MERIDEN — A new committee will make recommendations for using the millions of dollars in federal coronavirus recovery funds city officials anticipate receiving.
The nine-member Meriden American Rescue Plan Steering Committee’s mission includes gathering community input and understanding regulations around expending American Rescue Plan funds, before making recommendations to the council on their use.
The City Council voted unanimously Monday to establish the panel.
City officials anticipate receiving a total of more than $36 million in recovery funds through multiple streams: direct funding from the American Rescue Plan, plus other allocations through county allocations and state-controlled pass-through funding sources.
Separately, the school district is scheduled to receive its own pool of funding, which will be dispersed through the State Department of Education, to address educational needs, including additional tutoring and behavioral health support for students.
The American Rescue Plan Steering Committee will be comprised of nine members: Mayor Kevin Scarpati, three City Council members, City Manager Timothy Coon, city Finance Director Kevin McNabola, along with a representative from the Board of Education and two at-large community members. Two of the steering committee’s city councilors would be members of the majority party and a third member will represent the minority party caucus.
Those chosen to sit on the steering committee would do so until Dec. 31, 2024, according to the resolution related to its formation.
The council discussed the proposed committee during a videoconferenced meeting Monday night.
Coon told councilors the rationale for forming the committee is to allow Council and community input into how recovery funds are distributed and utilized. Coon explained the funding should be distributed in two installments, each of them totaling around $18 million. He said the intent is for the committee to serve as a “collection point” for proposed projects, programs and other initiatives that meet criteria spelled out in American Rescue Plan guidelines.
“The intent behind the makeup for the board is to allow for a cross section of the community to be able to review, and propose programs, for recommendation to council. The staff will also be providing recommendations to the committee as well, so there is as broad a cross-section of the community as possible,” Coon said.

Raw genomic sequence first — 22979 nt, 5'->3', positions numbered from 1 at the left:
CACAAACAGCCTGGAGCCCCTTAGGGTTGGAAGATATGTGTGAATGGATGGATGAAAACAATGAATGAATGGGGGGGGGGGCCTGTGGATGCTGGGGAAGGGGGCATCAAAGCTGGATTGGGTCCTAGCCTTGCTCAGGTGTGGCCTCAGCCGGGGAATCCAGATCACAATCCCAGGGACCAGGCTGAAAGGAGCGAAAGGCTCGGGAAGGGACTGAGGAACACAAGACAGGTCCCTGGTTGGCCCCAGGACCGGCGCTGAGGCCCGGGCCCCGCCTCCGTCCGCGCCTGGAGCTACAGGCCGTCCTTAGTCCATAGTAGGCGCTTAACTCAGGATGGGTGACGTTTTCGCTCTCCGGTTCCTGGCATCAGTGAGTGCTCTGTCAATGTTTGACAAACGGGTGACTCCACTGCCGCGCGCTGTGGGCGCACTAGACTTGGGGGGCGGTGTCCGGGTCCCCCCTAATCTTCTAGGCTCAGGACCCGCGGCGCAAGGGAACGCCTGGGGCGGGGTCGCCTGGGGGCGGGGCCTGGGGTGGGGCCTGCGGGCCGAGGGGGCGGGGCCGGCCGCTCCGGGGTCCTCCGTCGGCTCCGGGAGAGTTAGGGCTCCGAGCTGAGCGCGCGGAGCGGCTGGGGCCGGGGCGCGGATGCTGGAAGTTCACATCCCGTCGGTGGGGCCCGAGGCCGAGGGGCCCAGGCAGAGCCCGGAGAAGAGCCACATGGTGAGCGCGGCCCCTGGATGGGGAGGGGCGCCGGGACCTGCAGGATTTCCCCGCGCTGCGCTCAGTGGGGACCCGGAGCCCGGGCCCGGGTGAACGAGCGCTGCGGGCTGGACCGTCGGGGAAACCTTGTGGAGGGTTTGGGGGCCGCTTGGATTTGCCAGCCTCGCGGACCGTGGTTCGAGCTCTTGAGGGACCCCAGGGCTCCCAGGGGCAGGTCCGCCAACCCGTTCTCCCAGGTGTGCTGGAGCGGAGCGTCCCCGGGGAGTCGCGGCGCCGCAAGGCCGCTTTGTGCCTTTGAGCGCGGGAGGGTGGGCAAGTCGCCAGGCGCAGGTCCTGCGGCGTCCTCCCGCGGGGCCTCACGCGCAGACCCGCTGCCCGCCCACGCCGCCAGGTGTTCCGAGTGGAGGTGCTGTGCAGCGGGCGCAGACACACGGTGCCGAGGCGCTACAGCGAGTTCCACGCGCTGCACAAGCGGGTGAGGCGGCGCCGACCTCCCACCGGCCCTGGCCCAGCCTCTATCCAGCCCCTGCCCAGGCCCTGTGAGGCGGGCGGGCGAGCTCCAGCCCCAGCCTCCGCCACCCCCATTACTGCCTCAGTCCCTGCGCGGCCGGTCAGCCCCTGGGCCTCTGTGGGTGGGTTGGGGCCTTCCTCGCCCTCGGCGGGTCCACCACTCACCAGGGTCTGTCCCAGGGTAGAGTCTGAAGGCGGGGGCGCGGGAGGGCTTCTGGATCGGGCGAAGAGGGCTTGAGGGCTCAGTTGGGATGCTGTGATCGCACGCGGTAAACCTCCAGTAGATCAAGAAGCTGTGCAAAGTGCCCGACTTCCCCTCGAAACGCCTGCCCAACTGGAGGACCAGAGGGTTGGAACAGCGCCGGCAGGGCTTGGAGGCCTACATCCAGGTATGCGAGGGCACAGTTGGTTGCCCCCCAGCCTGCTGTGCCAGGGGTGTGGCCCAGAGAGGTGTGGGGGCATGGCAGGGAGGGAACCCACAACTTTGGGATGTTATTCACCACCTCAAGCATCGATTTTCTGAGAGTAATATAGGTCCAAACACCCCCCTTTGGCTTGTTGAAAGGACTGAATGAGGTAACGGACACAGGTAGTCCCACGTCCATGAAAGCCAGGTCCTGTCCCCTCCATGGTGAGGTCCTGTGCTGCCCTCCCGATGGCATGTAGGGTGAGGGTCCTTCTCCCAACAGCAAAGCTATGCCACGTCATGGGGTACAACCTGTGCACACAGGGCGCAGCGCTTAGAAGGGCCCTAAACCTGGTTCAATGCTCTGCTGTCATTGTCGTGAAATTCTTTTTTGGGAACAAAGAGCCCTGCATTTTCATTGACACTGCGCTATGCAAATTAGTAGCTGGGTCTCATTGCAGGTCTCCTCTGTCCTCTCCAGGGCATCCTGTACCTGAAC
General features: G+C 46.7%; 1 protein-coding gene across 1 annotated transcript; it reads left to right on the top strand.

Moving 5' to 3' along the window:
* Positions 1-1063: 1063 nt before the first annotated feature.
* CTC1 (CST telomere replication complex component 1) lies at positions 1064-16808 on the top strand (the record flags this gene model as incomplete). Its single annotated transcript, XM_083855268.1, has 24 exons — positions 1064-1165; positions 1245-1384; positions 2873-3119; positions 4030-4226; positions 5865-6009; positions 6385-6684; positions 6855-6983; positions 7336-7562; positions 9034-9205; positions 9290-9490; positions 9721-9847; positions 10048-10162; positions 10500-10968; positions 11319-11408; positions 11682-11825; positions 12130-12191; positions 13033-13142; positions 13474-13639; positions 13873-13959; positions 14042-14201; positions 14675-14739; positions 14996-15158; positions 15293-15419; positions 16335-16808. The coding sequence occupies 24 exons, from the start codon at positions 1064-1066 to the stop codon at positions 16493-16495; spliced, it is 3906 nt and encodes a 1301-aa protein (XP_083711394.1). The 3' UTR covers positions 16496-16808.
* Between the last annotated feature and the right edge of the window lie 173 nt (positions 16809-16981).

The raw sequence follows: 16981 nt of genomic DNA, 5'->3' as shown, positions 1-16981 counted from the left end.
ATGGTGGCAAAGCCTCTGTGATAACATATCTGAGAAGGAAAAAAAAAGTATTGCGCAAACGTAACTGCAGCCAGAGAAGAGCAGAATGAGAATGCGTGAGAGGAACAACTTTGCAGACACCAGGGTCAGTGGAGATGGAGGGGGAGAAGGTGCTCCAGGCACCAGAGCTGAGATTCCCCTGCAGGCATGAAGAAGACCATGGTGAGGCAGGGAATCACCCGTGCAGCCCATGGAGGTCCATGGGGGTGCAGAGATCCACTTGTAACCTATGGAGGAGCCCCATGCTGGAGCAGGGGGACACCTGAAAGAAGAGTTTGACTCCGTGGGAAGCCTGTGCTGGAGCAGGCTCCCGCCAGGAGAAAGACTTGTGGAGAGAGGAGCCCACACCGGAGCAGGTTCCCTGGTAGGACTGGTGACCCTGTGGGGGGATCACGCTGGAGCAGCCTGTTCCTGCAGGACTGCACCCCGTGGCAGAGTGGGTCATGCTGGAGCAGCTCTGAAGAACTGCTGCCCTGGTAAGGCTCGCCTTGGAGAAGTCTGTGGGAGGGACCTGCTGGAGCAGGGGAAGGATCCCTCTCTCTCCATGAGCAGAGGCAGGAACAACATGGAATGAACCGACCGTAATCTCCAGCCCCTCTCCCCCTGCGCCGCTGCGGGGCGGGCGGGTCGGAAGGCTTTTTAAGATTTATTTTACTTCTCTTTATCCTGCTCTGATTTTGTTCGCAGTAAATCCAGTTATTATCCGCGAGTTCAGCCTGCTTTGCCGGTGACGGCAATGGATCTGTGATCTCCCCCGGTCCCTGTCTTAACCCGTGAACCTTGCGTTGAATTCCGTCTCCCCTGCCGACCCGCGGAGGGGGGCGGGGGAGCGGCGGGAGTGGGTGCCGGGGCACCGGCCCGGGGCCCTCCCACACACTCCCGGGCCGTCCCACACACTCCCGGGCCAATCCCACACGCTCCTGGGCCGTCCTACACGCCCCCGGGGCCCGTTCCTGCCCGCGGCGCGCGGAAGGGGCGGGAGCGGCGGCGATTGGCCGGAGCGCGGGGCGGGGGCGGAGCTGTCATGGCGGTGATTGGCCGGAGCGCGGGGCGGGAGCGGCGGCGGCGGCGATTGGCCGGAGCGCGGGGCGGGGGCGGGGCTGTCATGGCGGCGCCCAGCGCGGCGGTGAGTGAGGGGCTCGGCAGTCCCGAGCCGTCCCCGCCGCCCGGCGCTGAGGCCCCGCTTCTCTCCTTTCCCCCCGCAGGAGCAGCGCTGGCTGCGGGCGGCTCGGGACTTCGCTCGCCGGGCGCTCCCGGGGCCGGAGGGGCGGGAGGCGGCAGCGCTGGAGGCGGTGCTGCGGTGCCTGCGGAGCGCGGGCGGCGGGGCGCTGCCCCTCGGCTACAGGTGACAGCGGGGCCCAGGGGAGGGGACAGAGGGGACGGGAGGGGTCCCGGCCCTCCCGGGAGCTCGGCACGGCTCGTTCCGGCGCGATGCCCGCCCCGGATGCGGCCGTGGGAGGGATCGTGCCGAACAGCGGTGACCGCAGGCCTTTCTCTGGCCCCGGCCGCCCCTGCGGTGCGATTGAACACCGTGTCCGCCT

The funding the city is scheduled to receive must be allocated by 2024 and fully expended by 2026, Coon said.
Republican Councilor Dan Brunet, the minority party leader, questioned whether having a member of the Board of Education sit on the committee would pose a conflict of interest because the board is also look at its own funding pool.
“Or is this more of an ad hoc committee?” Brunet asked.
Coon, in an exchange that briefly included corporation counsel Matthew McGoldrick, said he would be “hard pressed to find any reason why” a Board of Education member could not serve on the committee.
“This is not a voting authorization committee. This is a recommendation committee,” Coon said. “The actual authorization to expend the funds would be from the council itself.”
Coon added, “The intent behind [having] the Board of Education member on this committee is to make sure we can coordinate activities with the city funds in the city lane and the Board of Education funds in the Board of Education lane.”
Democratic Majority Leader Sonya Jelks followed Coon’s comments by describing the committee as “a wonderful opportunity” to provide support in areas officials have long sought to fund.
“It gives us an opportunity as a community to look at what are some of our goals, or challenges we try to deal with on an annual basis,” Jelks said, adding she welcomes residents and business leaders alike to participate in the process. “I look forward to seeing these funds be used to move Meriden forward.”
Those interested in becoming members of the steering committee should contact Scarpati’s office by phone at 203-630-4125 or by emailing email@example.com. Residents can also reach out via social media.
Scarpati said he hopes to have a list of names to forward to the council as a whole within a few weeks. The committee, he said, is going to be tasked with reviewing a number of different programs and initiatives.
Scarpati explained he would like to receive interest from individuals, including business owners and nonprofit leaders, who have been impacted directly by the pandemic, to serve on the committee.
“Having the perspective of someone who has lived through the pandemic in such a way they have a greater understanding of what these funds could be used for is important,” Scarpati said.